Additionally, the Global Intangible Low-Taxed Income deduction works with many other business deductions that the bill would repeal or limit to offset taxes paid overseas and to allow evenhanded tax treatment to international trade.
These massive tax hikes would exacerbate the double taxation of costs of doing and expanding business and serve as a barrier to international trade and a disincentive for firms to invest in America.
7. It Includes a Massive IRS Slush Fund
The bill would give the Internal Revenue Service a lump sum payment of $79 billion, which it would be allowed to spend over the next decade on undefined “strengthening tax enforcement activities and increasing voluntary compliance, expanding audits and other enforcement activities.”
That would effectively be a slush fund six times the IRS’ entire annual budget. The IRS had a $13 billion budget in 2021, including $5 billion for nearly 35,000 enforcement agents.
This slush fund raises the risk of returning to a politicized IRS. The IRS has a decades-long history of overreach and abuse, from the collecting of a list of enemies of the Nixon administration to attempting to fire a whistleblower who participated in a series of hearings on IRS abuse in the Clinton administration to the infamous targeting scandal under the Obama administration to the leak of confidential taxpayer records and associating the teachings of the Bible with a political party this year.
Biden has even proposed requiring financial institutions to report to the IRS on the activities of every financial account with $600 or more, a major invasion of privacy. It would impose billions of dollars in costs that will have a disproportionately adverse impact on small financial institutions, much of which will be borne by consumers.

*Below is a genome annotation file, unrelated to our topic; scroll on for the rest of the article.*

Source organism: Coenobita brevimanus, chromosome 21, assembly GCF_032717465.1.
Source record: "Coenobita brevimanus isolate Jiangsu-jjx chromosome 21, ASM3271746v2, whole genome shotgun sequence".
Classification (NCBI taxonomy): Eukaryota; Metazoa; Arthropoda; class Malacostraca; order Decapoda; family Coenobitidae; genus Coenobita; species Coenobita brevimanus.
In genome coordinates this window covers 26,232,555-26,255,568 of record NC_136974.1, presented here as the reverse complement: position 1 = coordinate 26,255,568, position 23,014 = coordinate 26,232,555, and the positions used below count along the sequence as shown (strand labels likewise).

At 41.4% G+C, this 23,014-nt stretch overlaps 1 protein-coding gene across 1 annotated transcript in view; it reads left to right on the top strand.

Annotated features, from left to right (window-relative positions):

While it isn’t a part of the Ways and Means bill yet, some senators have discussed including it.
To be clear, everyone should pay the taxes that he or she legally owes, but the best way to encourage compliance is to simplify the tax code and reduce the burden of taxes.
Even though the 2017 Tax Cuts and Jobs Act helped simplify the tax code and ease the compliance burden, it still took taxpayers more than 6 billion hoursand an economic cost of more than $304 billion to obey the tax laws.
However, this legislation would go in the exact wrong direction, making the tax code more expensive, adding dozens of new provisions, picking winners and losers, increasing incentives to game the system, and making the code harder to comply with.
8. It’s Corporate Welfare, Central Planning Through Tax Code
While the Build Back Better Act massively increases taxes to fund more government spending that House Speaker Nancy Pelosi, D-Calif., says will “transform our economy,” the bill also doubles down on political central planning through the tax code.
Favored liberal groups and corporations that hew to the left-wing agenda stand to gain, thanks to dozens of new, generous tax credits.
Implementing provisions of the Green New Deal is a significant focus of the Build Back Better Act, with $235 billion in tax incentives for green energy. There is even a $1,500 refundable tax credit for electric bicycles, which are undoubtedly less green than regular human-powered bicycles.
The bill would subsidize labor unions by adding a new $250 above-the-line deduction for union dues, offer higher tax credits for electric vehicles produced under union-negotiated collective-bargaining agreements, and provide bonus rates to green energy tax incentives that pay union prevailing wages.
Newspaper journalists, a reliable liberal constituency, would qualify for a new refundable payroll-tax credit.